Counter-Extremism Bill

A Counter-Extremism Bill was announced in the Queen's Speech in May 2015. The notes name it as the Extremism Bill.

David Cameron:

For too long, we have been a passively tolerant society, saying to our citizens: as long as you obey the law, we will leave you alone. It’s often meant we have stood neutral between different values. And that’s helped foster a narrative of extremism and grievance.[1]

It is expected to include control orders for individuals or organisations to "submit to the police in advance any proposed publication on the web and social media or in print."

The Bill was renamed to the Counter-Extremism and Safeguarding Bill in the Queen's Speech of May 2016.


The purpose of the Bill is to:
• Unite our country and keep you and your family safe by tackling all forms of extremism.
• Combat groups and individuals who reject our values and promote messages of hate.
The main benefits of the Bill would be:
• To strengthen government and law enforcement powers to stop extremists promoting views and behaviour that undermine British values.
• To protect the public from the serious harm extremists intend to cause to individuals, communities and the values we live by.
• To address the gap in government and law enforcement’s powers to deal with extremism that falls below the thresholds in counter-terrorism legislation.
The main elements of the Bill are:
As part of a comprehensive new strategy to defeat all forms of extremism, we will legislate to strengthen our powers in a number of areas:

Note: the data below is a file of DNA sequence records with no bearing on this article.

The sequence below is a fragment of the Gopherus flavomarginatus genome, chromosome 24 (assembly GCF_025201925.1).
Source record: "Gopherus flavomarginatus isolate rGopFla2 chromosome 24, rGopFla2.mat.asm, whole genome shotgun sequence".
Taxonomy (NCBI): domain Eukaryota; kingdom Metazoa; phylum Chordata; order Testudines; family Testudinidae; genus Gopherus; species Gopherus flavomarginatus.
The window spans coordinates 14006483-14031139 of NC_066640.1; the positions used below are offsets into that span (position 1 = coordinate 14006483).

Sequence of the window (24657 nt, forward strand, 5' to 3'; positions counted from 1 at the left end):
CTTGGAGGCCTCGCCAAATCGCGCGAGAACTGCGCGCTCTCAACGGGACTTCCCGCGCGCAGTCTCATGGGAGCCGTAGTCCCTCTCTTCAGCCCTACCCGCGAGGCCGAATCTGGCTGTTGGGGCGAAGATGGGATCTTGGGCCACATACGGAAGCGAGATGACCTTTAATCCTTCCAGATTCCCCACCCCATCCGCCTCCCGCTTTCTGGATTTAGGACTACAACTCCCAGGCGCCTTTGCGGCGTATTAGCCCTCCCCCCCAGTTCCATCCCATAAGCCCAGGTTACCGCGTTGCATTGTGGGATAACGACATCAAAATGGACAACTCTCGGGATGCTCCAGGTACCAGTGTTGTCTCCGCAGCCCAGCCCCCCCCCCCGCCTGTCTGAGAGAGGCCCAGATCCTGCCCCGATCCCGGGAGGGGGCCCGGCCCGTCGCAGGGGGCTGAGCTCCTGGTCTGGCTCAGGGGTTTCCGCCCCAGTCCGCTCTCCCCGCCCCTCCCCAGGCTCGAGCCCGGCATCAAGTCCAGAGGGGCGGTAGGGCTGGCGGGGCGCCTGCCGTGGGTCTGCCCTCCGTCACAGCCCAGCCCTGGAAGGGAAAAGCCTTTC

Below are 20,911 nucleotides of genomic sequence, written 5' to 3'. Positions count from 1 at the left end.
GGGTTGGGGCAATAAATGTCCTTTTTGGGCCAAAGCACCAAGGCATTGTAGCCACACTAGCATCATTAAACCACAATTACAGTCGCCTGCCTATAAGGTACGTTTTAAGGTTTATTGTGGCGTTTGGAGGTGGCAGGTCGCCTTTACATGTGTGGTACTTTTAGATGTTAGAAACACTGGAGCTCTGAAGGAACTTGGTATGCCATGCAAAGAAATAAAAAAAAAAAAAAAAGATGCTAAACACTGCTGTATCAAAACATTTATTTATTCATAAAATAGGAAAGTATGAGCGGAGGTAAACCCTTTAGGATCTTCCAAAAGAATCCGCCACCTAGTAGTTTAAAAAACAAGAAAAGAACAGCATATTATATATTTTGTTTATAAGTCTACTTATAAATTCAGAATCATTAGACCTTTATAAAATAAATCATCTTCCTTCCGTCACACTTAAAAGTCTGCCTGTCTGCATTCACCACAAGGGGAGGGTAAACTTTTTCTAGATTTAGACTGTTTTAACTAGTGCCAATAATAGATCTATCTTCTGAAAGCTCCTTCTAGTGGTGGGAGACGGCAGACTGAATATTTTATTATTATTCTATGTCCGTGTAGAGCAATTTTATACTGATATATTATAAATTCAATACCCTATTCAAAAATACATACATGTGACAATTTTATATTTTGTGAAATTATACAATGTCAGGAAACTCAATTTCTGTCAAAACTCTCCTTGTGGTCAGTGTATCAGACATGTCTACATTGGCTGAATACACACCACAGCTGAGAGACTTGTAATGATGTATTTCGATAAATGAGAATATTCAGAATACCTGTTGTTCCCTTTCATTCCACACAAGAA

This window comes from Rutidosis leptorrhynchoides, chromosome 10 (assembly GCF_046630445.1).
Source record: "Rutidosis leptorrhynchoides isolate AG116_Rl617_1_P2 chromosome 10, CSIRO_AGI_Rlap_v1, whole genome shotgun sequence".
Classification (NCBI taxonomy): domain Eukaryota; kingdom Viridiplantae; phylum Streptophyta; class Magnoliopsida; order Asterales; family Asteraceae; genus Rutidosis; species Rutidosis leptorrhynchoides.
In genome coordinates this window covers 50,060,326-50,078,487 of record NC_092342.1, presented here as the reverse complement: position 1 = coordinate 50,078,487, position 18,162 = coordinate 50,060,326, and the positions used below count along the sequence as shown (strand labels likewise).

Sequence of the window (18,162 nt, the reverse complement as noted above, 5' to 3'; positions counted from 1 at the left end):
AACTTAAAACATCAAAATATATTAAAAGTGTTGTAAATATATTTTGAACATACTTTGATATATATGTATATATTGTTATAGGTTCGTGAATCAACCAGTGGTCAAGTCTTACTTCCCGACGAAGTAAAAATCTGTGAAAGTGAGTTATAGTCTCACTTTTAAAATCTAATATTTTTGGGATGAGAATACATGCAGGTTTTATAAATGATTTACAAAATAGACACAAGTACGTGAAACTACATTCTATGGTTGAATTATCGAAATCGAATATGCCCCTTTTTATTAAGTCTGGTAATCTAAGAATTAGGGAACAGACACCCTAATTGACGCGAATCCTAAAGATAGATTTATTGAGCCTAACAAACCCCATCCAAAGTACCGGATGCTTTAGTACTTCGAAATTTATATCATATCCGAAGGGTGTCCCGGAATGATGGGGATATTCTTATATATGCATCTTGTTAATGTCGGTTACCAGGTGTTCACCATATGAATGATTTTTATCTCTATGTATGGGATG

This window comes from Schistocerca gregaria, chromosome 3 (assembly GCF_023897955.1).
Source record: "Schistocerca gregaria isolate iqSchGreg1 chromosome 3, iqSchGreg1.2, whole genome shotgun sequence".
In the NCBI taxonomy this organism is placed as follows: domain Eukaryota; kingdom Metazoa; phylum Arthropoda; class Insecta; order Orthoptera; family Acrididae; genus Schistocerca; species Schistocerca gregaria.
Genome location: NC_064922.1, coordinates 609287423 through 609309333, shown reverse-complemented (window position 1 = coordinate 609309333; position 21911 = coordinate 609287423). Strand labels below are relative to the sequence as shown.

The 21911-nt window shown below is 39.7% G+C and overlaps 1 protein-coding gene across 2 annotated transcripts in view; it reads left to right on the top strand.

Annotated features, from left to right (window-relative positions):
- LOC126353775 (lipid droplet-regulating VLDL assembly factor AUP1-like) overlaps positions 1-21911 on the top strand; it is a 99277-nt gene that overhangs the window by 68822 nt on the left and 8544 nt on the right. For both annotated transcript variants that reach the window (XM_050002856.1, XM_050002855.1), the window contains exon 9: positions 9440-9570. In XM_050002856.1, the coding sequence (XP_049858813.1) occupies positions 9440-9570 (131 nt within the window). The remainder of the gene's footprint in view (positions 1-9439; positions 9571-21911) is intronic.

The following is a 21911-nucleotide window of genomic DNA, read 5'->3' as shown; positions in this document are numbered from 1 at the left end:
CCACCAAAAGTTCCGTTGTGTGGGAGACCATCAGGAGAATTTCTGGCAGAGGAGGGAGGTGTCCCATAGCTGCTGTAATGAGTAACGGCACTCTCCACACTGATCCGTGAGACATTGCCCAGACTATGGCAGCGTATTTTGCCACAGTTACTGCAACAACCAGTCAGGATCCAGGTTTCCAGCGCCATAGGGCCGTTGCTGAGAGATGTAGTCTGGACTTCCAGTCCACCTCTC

• Banning Orders: a new power for the Home Secretary to ban extremist groups.
• Extremism Disruption Orders: a new power for law enforcement to stop individuals engaging in extremist behaviour.
• Closure Orders: a new power for law enforcement and local authorities to close down premises used to support extremism.
We will also be taking forward other commitments to combat extremism:
• Broadcasting: strengthening Ofcom’s roles so that tough measures can be taken against channels that broadcast extremist content.
• Employment checks: enabling employers to check whether an individual is an extremist and bar them from working with children.

Joint Committee on Human Rights' inquiry

Parliament's Joint Committee on Human Rights carried out an inquiry into the proposed Counter-Extremism Bill. The inquiry started in November 2015 and reported in July 2016.

The committee's report said that "Over the past year progress on a forthcoming Counter Extremism Bill appears to have stalled or even gone backwards."

Karen Bradley, a Home Office Minister gave evidence to the Committee on 29 June 2016 and did not give details on the contents of the Bill.

See also